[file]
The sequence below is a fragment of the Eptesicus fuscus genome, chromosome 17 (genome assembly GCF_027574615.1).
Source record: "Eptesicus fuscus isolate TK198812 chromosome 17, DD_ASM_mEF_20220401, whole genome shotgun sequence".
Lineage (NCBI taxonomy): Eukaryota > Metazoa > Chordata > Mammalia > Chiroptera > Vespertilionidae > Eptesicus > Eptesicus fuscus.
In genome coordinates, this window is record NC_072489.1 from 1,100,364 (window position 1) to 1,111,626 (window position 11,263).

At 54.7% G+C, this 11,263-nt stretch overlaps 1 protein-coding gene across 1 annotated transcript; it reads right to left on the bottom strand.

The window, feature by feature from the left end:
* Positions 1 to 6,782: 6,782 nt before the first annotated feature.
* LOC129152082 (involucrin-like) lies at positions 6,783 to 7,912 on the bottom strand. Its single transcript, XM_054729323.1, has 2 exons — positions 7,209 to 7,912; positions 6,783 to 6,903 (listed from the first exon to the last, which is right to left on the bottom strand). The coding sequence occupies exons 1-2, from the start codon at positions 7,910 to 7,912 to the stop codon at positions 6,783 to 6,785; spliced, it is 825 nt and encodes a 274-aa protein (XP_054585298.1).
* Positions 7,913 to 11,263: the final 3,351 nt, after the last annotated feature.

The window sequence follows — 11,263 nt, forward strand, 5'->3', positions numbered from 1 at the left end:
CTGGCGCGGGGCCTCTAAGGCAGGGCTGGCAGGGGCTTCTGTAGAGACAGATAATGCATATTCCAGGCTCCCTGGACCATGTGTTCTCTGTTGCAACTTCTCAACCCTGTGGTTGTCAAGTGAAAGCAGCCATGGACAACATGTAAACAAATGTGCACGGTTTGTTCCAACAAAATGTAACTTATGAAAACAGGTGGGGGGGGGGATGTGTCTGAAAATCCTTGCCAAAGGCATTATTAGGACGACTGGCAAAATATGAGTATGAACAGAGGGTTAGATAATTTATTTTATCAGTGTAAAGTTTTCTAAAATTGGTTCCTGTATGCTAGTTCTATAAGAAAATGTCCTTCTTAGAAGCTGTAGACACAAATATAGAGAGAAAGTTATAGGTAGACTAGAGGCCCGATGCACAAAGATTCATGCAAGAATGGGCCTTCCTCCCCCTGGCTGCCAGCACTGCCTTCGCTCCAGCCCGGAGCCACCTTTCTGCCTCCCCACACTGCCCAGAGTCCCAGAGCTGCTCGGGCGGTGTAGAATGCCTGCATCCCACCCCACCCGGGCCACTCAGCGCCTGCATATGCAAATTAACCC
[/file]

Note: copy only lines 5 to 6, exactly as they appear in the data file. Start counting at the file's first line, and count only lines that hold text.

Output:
At 54.7% G+C, this 11,263-nt stretch overlaps 1 protein-coding gene across 1 annotated transcript; it reads right to left on the bottom strand.

The window, feature by feature from the left end: